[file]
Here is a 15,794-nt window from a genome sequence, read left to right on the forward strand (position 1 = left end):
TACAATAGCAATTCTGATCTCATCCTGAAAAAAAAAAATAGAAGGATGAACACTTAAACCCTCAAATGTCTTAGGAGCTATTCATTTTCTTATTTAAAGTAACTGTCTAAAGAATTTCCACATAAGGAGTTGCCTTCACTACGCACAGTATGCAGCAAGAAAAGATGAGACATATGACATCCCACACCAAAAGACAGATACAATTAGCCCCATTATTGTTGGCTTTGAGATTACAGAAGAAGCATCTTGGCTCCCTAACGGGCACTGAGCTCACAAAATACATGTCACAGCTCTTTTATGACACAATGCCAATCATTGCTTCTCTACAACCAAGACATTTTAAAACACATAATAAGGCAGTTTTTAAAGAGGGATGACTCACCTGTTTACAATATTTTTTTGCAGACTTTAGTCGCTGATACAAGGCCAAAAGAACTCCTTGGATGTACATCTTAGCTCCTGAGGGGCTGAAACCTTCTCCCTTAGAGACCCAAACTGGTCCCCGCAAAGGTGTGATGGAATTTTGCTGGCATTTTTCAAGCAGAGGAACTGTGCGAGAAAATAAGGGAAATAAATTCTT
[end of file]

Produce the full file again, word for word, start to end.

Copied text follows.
Here is a 15,794-nt window from a genome sequence, read left to right on the forward strand (position 1 = left end):
TACAATAGCAATTCTGATCTCATCCTGAAAAAAAAAAATAGAAGGATGAACACTTAAACCCTCAAATGTCTTAGGAGCTATTCATTTTCTTATTTAAAGTAACTGTCTAAAGAATTTCCACATAAGGAGTTGCCTTCACTACGCACAGTATGCAGCAAGAAAAGATGAGACATATGACATCCCACACCAAAAGACAGATACAATTAGCCCCATTATTGTTGGCTTTGAGATTACAGAAGAAGCATCTTGGCTCCCTAACGGGCACTGAGCTCACAAAATACATGTCACAGCTCTTTTATGACACAATGCCAATCATTGCTTCTCTACAACCAAGACATTTTAAAACACATAATAAGGCAGTTTTTAAAGAGGGATGACTCACCTGTTTACAATATTTTTTTGCAGACTTTAGTCGCTGATACAAGGCCAAAAGAACTCCTTGGATGTACATCTTAGCTCCTGAGGGGCTGAAACCTTCTCCCTTAGAGACCCAAACTGGTCCCCGCAAAGGTGTGATGGAATTTTGCTGGCATTTTTCAAGCAGAGGAACTGTGCGAGAAAATAAGGGAAATAAATTCTT